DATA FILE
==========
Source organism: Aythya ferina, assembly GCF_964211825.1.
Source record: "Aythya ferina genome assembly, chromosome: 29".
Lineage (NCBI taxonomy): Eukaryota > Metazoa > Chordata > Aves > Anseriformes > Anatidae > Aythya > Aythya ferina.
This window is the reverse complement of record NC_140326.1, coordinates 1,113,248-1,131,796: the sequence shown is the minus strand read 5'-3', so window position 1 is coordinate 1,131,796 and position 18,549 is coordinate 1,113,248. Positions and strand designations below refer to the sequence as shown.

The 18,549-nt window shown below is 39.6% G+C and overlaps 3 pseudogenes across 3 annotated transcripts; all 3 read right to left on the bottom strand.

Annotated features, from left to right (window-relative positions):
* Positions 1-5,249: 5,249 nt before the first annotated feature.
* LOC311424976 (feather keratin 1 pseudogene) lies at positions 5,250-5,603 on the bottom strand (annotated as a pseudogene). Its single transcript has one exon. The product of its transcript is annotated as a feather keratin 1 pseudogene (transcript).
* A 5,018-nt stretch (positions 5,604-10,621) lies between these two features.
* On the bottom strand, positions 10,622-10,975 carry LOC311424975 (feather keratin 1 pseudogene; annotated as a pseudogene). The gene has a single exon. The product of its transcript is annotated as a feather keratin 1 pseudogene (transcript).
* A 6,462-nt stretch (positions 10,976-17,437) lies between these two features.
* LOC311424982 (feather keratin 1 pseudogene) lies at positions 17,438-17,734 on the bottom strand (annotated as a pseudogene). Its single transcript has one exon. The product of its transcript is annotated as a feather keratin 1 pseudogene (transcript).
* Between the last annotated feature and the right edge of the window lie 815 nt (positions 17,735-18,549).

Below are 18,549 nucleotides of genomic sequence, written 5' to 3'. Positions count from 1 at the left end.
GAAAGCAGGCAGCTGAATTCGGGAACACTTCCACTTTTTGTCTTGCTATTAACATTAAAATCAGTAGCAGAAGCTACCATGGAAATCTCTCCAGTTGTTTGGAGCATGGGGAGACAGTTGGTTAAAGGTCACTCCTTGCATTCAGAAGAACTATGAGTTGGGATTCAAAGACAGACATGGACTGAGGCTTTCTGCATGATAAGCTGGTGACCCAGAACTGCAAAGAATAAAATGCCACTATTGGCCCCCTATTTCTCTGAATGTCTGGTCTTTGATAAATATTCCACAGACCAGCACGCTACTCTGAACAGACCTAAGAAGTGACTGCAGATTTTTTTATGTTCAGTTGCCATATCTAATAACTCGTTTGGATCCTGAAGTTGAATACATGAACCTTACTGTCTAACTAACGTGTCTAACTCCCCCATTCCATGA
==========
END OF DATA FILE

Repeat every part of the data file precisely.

Source organism: Aythya ferina, assembly GCF_964211825.1.
Source record: "Aythya ferina genome assembly, chromosome: 29".
Lineage (NCBI taxonomy): Eukaryota > Metazoa > Chordata > Aves > Anseriformes > Anatidae > Aythya > Aythya ferina.
This window is the reverse complement of record NC_140326.1, coordinates 1,113,248-1,131,796: the sequence shown is the minus strand read 5'-3', so window position 1 is coordinate 1,131,796 and position 18,549 is coordinate 1,113,248. Positions and strand designations below refer to the sequence as shown.

The 18,549-nt window shown below is 39.6% G+C and overlaps 3 pseudogenes across 3 annotated transcripts; all 3 read right to left on the bottom strand.

Annotated features, from left to right (window-relative positions):
* Positions 1-5,249: 5,249 nt before the first annotated feature.
* LOC311424976 (feather keratin 1 pseudogene) lies at positions 5,250-5,603 on the bottom strand (annotated as a pseudogene). Its single transcript has one exon. The product of its transcript is annotated as a feather keratin 1 pseudogene (transcript).
* A 5,018-nt stretch (positions 5,604-10,621) lies between these two features.
* On the bottom strand, positions 10,622-10,975 carry LOC311424975 (feather keratin 1 pseudogene; annotated as a pseudogene). The gene has a single exon. The product of its transcript is annotated as a feather keratin 1 pseudogene (transcript).
* A 6,462-nt stretch (positions 10,976-17,437) lies between these two features.
* LOC311424982 (feather keratin 1 pseudogene) lies at positions 17,438-17,734 on the bottom strand (annotated as a pseudogene). Its single transcript has one exon. The product of its transcript is annotated as a feather keratin 1 pseudogene (transcript).
* Between the last annotated feature and the right edge of the window lie 815 nt (positions 17,735-18,549).

Below are 18,549 nucleotides of genomic sequence, written 5' to 3'. Positions count from 1 at the left end.
GAAAGCAGGCAGCTGAATTCGGGAACACTTCCACTTTTTGTCTTGCTATTAACATTAAAATCAGTAGCAGAAGCTACCATGGAAATCTCTCCAGTTGTTTGGAGCATGGGGAGACAGTTGGTTAAAGGTCACTCCTTGCATTCAGAAGAACTATGAGTTGGGATTCAAAGACAGACATGGACTGAGGCTTTCTGCATGATAAGCTGGTGACCCAGAACTGCAAAGAATAAAATGCCACTATTGGCCCCCTATTTCTCTGAATGTCTGGTCTTTGATAAATATTCCACAGACCAGCACGCTACTCTGAACAGACCTAAGAAGTGACTGCAGATTTTTTTATGTTCAGTTGCCATATCTAATAACTCGTTTGGATCCTGAAGTTGAATACATGAACCTTACTGTCTAACTAACGTGTCTAACTCCCCCATTCCATGA